Understanding the Non-GMO Logos on your Food Products

Food logo labeling is becoming increasingly common on packaged and prepared food products. While prominent in the “healthy food” industry, it is less common on conventional food products, excluding those labelled kosher/halal and non-gluten. Logos reflect the interests and concerns of the targeted consumers of products and provide information about a product beyond just basic ingredient and nutritional labeling. They provide quick visual recognition for pertinent information on ingredient sources and quality and integrity of the food product and company, and are important for those with food sensitivities and allergies or environmental and animal welfare concerns. However, not all logos are well known, and many may not be clearly understood by consumers.

This article focuses on bringing familiarity to labeling and is not meant to endorse any products. The products featured are those that are available at Karma.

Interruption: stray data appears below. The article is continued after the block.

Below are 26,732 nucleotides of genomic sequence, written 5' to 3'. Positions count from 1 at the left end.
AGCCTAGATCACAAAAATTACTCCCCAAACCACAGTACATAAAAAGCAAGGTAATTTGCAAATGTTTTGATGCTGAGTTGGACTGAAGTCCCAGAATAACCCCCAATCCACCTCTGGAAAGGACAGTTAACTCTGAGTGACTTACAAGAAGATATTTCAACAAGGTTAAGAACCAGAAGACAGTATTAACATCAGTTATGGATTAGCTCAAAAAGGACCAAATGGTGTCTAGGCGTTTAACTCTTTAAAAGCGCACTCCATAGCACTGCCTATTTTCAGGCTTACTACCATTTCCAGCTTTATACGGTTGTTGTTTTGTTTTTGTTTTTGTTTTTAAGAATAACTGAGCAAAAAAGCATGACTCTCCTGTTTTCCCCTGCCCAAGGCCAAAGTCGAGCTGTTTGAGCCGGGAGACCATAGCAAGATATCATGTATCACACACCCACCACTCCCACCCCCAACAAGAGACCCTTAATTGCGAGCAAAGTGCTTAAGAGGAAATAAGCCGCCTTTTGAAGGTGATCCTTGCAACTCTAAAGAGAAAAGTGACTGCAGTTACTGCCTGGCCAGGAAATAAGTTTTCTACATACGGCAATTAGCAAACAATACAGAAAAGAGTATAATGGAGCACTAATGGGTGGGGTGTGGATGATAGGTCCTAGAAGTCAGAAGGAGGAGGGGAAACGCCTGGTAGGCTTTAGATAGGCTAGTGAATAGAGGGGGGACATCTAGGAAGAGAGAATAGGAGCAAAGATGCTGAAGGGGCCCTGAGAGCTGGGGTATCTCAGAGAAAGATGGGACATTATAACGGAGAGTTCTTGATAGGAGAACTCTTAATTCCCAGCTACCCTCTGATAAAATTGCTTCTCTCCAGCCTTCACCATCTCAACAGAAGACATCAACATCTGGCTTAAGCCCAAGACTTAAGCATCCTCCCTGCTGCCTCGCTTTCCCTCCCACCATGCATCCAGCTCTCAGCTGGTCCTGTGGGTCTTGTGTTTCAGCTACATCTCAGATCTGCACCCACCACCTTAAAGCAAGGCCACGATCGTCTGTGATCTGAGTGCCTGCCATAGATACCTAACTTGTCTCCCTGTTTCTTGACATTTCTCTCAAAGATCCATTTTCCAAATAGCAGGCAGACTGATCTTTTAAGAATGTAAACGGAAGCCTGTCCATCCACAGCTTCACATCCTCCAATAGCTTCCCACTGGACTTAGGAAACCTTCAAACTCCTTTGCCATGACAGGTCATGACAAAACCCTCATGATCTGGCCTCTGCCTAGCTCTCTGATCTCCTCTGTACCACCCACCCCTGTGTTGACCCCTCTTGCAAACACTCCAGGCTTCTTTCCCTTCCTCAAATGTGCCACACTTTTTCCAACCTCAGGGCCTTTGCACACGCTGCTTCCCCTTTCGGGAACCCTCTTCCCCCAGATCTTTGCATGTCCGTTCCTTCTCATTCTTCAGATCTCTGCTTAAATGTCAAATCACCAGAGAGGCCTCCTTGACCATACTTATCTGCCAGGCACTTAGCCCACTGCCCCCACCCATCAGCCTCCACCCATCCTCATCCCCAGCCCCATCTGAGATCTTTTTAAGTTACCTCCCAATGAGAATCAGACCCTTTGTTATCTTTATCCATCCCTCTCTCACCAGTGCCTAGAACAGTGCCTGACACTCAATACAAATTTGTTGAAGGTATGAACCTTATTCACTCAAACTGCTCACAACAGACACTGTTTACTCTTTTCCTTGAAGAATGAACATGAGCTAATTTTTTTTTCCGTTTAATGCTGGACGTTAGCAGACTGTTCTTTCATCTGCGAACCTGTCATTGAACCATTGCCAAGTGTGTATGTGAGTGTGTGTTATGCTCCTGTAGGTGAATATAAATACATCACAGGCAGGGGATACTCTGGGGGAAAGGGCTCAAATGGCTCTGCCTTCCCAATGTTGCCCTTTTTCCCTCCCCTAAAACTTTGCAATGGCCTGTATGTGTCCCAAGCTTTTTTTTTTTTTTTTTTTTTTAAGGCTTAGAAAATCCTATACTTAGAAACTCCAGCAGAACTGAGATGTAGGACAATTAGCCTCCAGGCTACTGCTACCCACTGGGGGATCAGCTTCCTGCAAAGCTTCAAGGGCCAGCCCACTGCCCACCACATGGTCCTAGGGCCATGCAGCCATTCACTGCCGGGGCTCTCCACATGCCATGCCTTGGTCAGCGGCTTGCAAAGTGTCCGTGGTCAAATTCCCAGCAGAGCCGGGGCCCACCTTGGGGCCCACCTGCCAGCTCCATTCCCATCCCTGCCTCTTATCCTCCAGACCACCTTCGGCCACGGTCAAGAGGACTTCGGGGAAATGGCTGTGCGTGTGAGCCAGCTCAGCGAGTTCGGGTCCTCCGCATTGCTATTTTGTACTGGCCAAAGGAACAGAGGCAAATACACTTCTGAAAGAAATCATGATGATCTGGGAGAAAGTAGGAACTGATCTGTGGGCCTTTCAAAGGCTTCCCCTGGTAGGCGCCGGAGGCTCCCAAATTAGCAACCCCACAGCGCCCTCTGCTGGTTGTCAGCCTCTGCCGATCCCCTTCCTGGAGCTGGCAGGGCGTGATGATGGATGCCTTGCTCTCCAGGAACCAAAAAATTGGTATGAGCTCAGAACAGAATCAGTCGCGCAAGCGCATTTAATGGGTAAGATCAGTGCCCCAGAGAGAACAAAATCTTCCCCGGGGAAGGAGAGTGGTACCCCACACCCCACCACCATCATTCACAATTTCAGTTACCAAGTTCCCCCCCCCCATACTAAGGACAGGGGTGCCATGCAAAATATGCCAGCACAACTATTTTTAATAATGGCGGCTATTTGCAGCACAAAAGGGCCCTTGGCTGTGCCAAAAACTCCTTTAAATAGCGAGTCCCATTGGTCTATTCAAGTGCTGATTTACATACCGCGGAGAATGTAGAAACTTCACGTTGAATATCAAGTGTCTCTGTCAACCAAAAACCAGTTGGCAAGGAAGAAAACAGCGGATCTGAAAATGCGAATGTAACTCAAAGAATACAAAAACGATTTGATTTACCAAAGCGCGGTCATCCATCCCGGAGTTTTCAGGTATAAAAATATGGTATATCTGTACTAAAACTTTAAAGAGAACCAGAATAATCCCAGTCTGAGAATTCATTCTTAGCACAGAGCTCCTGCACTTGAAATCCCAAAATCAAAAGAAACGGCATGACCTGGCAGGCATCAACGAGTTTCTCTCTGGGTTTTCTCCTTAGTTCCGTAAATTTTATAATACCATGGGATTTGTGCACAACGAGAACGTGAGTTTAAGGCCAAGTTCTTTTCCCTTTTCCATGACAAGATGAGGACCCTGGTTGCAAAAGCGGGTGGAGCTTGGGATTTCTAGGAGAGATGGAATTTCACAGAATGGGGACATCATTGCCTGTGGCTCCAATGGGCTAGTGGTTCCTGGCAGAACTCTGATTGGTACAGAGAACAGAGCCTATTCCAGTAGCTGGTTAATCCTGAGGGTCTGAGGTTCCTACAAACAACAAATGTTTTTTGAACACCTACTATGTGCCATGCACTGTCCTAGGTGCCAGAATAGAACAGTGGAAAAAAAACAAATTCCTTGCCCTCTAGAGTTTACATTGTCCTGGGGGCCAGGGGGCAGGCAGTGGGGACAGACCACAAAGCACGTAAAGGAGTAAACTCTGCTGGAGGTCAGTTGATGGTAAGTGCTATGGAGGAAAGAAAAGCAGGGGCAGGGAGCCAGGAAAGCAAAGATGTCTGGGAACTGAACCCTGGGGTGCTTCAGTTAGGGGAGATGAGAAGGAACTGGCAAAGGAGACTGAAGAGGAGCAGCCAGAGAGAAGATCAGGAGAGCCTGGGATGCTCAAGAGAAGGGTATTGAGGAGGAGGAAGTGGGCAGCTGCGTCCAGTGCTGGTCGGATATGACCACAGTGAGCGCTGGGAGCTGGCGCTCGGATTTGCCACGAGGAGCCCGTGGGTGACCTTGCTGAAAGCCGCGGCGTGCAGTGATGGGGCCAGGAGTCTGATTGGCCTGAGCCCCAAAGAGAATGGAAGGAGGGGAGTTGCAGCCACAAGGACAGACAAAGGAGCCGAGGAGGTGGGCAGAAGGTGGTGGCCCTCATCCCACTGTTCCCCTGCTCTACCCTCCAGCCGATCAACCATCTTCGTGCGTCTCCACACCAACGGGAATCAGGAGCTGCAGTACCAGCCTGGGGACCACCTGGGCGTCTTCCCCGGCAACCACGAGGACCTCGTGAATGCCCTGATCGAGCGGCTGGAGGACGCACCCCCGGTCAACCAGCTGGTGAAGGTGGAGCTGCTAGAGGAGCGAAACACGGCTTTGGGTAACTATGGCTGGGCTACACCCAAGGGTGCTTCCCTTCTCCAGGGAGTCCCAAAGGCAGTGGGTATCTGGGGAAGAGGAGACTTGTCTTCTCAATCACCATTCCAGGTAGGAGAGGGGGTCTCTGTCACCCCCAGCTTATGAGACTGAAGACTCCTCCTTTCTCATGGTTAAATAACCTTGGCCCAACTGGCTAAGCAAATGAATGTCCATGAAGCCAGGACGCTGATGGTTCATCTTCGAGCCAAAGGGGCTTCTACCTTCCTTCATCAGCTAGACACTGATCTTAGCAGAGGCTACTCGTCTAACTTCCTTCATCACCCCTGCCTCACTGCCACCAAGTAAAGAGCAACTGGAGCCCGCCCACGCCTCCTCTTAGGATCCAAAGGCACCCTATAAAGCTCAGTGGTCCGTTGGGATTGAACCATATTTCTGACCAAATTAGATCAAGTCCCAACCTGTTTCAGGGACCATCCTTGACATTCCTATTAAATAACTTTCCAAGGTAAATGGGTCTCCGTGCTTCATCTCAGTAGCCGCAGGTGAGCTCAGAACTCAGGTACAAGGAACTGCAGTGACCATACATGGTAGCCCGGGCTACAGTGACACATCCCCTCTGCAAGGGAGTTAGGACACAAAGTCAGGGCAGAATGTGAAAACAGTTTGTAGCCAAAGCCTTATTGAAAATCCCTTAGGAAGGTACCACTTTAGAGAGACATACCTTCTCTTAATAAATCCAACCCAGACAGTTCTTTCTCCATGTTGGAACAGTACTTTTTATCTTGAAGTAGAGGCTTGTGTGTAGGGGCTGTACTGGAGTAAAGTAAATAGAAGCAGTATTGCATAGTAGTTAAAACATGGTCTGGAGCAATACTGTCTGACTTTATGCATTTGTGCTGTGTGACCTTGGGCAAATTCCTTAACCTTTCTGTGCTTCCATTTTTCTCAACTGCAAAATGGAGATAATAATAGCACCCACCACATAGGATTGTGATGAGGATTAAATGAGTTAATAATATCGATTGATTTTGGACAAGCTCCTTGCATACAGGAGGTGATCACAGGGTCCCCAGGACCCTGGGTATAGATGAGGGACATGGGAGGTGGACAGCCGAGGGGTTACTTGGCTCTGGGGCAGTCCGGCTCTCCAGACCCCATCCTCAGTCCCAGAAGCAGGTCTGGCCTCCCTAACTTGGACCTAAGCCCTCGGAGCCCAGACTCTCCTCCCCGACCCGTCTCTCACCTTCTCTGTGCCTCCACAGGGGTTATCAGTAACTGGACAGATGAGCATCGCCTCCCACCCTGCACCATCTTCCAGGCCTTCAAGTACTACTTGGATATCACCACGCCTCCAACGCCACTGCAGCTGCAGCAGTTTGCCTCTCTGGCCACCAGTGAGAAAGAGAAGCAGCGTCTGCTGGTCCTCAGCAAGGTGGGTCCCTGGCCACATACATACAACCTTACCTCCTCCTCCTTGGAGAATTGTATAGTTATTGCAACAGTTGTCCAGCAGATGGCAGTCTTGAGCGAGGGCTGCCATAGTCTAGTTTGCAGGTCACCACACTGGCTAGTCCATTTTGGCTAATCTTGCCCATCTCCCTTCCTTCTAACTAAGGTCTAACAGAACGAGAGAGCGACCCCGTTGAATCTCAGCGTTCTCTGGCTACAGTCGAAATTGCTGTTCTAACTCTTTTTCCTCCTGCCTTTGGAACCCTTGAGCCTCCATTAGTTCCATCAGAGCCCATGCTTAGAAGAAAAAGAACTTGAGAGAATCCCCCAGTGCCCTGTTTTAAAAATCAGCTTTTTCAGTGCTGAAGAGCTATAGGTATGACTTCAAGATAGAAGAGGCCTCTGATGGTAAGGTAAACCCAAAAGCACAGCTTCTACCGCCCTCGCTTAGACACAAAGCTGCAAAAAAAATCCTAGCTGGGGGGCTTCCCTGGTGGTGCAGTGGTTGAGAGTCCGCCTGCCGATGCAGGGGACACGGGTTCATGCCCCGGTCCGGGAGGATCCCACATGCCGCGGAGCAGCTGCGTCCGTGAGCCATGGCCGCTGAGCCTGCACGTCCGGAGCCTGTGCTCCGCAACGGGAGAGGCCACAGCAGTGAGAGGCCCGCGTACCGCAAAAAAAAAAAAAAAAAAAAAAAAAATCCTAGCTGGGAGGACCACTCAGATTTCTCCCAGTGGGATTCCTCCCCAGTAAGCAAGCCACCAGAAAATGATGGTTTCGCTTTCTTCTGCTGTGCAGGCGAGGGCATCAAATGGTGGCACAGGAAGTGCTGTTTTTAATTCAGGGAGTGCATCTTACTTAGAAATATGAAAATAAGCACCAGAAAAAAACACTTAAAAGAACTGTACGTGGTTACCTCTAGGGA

The Non GMO Project label can appear on both conventional and health food products. A wide variety of products on Karma’s shelves carry this logo, as the examples here show. The Non GMO Project is an international leader in non-GMO verification and certification and is the most widely used on products available in Canada and the US.


Other non-GMO labels are present on some products.

GMO Guard is a new third-party verification program that was launched in the US by certified organic producers who felt pressured to create a label confirming non-GMO status for organic food, although by definition organic products are non-GMO. This highlights the need for clarity for consumers.


Other products such as non-organic Bob’s Red Mill products have a self proclaimed non-GMO label. However, they also have a statement that a number of their products have been verified by the Non GMO Project.

As old and new programs for non-GMO certification appear on products, consumers need to become educated on the reliability of these to make healthy food choices for themselves and their families.

This article is one in a series from the Food Issues Committee on food labeling. Others are Non-GMO certification, explained and What do all the labels mean?

Submitted by Daria Love, on behalf of the Food Issues Committee.